The Commodities Feed: Oil pressure
Oil managed to claw back some of its losses on Friday, with ICE Brent settling almost 2% higher on the day. Despite this, oil has still seen its worst week this year, as concerns grow over a flaring up in Covid-19 cases across Europe. This comes at a time when there are clear signs of weakness in the physical oil market, with a number of unsold West African cargoes for April loading, Bloomberg suggests that there are 40-50 unsold cargoes for the upcoming month. In addition, Iranian flows have slowly crept higher, and this doesn’t help during a time when Chinese buying appears to have slowed. Iran appears to be in no hurry to return to the nuclear deal, insisting that the US must remove sanctions before they will return to their commitments under the deal. However, despite this standoff and sanctions remaining in place, Iranian oil flows have been edging higher.
Time spreads also suggest a less tight market, with the prompt ICE Brent spread seeing its backwardation falling from US$0.55/bbl at the start of last week to just US$0.18/bbl currently. Although this could also reflect a large amount of speculative money (which would have been in the nearby contracts) exiting. Positioning data does not reflect the large sell-off we saw on Thursday, for that we will need to wait for the Commitment of Traders report released at the end of this week. However, the latest data still shows that speculators reduced their net long in ICE Brent by 5,756 lots over the last reporting week, leaving them with a net long of 334,403 lots as of last Tuesday. The data also shows that speculators reduced their spread position over the reporting week by 8,855 lots. This reduction in spread positions would have also put pressure on time spreads.
The wobble in the market will give OPEC+ something to think about ahead of their meeting on 1 April. It will likely also make it more difficult for the market to second guess what the group may do. Clearly, prior to the recent downward pressure, expectations were that OPEC+ would start to ease cuts. However, the group may be more hesitant to do so now, particularly if sentiment does not shift ahead of the meeting. There is still room for some downward pressure in the near term, however, in the medium term we continue to hold a constructive outlook on the market, with inventories set to continue drawing through the year, assuming we do not see any downward surprises on the demand side.
Finally, the latest data from Baker Hughes shows that the US oil rig count increased by 9 over the last week to total 318. Rig activity was disrupted over late February and early March as a result of the freezing conditions that were seen across the southern US. Completion activity also continues to grow, with Primary Vision’s frac spread count increasing by 13 over the week to 195.
Metals were whipsawed last week amid volatility in US Treasury yields. However, the complex ended the week on a higher note as a result of growing inflation expectations. Looking ahead, developments on the new wave of Covid-19 could weigh on market sentiment, adding to the uncertainty around the demand recovery.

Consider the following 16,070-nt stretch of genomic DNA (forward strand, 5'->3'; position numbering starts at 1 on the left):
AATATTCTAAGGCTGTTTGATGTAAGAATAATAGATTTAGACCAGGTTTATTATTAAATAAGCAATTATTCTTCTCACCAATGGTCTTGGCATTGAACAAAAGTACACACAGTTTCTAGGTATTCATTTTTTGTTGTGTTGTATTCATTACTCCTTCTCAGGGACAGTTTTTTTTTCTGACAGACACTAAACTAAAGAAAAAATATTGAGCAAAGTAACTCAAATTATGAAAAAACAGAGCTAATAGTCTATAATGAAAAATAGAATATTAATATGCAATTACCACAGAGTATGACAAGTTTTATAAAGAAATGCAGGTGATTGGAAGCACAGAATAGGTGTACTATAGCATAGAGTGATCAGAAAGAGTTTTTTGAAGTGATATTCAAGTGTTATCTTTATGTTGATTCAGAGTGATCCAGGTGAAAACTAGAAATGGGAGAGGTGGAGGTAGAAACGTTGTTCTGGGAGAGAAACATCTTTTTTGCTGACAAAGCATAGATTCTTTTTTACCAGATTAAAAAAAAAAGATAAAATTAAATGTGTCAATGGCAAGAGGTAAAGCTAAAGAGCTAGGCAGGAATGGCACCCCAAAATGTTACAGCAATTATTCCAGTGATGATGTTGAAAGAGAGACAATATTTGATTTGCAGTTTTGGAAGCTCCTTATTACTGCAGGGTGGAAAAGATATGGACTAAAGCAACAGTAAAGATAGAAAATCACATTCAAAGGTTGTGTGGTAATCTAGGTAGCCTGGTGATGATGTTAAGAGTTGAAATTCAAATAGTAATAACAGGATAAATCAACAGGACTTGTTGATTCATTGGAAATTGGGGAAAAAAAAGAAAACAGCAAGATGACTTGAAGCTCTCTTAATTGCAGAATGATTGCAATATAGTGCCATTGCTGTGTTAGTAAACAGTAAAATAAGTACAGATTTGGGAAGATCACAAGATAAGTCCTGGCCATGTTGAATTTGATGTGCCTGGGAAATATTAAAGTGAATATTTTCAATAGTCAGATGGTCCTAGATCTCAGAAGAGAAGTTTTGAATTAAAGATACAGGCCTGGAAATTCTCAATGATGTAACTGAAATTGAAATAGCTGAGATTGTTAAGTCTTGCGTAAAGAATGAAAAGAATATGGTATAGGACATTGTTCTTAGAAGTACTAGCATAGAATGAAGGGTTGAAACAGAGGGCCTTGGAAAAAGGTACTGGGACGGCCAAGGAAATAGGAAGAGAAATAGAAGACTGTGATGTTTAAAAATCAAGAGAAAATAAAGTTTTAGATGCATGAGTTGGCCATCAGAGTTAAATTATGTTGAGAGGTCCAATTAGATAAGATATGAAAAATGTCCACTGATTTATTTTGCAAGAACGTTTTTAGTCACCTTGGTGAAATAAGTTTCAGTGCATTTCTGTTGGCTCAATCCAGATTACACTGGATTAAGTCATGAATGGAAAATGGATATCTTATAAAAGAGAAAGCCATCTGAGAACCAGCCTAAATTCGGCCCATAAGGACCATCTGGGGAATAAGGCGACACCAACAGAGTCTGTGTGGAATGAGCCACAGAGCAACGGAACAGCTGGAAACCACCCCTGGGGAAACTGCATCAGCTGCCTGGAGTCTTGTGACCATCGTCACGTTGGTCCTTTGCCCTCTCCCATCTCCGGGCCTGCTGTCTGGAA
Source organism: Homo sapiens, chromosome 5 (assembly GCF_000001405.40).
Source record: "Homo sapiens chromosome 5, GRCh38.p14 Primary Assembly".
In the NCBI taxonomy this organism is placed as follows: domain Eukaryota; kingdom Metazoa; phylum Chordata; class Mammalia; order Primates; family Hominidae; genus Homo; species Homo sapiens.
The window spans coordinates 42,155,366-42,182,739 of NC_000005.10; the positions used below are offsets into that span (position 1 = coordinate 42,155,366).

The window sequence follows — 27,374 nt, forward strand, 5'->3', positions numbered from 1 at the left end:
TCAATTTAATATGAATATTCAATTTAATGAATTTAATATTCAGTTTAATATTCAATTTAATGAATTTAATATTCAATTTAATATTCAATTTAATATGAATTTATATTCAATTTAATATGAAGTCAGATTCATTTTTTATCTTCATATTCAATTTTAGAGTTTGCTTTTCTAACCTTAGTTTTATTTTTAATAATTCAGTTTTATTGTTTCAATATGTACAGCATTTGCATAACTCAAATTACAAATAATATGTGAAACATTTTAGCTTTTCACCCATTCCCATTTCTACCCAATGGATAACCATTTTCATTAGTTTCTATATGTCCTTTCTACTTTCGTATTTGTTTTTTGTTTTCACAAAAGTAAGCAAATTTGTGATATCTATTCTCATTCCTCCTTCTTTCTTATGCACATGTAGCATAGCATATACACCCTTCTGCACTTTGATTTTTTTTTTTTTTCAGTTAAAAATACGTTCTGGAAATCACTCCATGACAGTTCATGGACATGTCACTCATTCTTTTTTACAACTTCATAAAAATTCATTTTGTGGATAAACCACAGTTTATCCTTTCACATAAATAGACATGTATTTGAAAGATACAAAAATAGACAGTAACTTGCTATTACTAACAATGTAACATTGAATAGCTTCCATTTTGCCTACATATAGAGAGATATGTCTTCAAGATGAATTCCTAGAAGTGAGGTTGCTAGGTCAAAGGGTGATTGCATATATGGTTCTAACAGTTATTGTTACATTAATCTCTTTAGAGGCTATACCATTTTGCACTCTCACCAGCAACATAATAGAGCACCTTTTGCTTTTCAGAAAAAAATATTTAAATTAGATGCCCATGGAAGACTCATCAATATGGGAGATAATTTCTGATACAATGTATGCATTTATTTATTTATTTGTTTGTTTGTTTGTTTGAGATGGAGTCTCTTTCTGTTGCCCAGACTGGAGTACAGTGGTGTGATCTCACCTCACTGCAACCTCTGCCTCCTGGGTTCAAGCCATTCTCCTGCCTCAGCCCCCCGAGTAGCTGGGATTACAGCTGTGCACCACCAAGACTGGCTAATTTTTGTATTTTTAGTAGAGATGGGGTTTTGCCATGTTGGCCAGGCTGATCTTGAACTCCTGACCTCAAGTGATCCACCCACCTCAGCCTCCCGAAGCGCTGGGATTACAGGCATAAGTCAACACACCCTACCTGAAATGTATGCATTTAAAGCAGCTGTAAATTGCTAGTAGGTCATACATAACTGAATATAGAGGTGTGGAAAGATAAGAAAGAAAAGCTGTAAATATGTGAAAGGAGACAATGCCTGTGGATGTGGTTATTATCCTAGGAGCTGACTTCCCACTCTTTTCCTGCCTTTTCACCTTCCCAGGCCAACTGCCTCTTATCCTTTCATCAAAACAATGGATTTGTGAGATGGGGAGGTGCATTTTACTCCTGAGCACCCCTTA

Turning to the ferrous market, iron ore prices have come under pressure, with the most active SGX contract falling below US$150/t, as a result of further announcements regarding steel production cuts in China. There are suggestions that Tangshan city will further cut steel output for some mills. Seven steelmakers will halve production between 20 March and 30 June, and will then operate at a 30% lower rate in 2H21. In addition, another 16 mills will cut 30% of total production, and Tangshan’s utilisation rate will drop to 70.6% until June, compared to the current rate of 73%.
The latest data from Steelhome shows that Chinese iron ore port inventories rose by 2.9mt, the fifth straight week of increases. Total stocks stand at 133.9mt, the highest level since October 2019.
Finally, CFTC data shows that speculators trimmed their net long position in COMEX copper for the fifth consecutive week, selling 6,652 lots over the last reporting week and leaving them with a net long of 44,570 lots as of last Tuesday. For precious metals, speculators boosted their net long in COMEX gold by 12,845 lots after four weeks of consecutive declines, leaving them with a net long of 54,741 lots.
The USDA reported corn sales of 800kt to China on Friday, taking total weekly sales to China to around 3.9mt. Stronger demand in the physical market also saw the forward curve tighten, with the May/Jul 21 spread increasing to US¢19/bu (backwardation) on Friday compared to US¢10.5/bu a week ago.
CFTC data showed that money managers increased their net long position in CBOT corn by 14,386 lots over the last week, with them being net buyers of 370,900 lots as of 16th March. The move higher was predominantly driven by fresh longs, with 9,696 lots of new longs added over the week, whilst 4,690 lots of shorts were covered.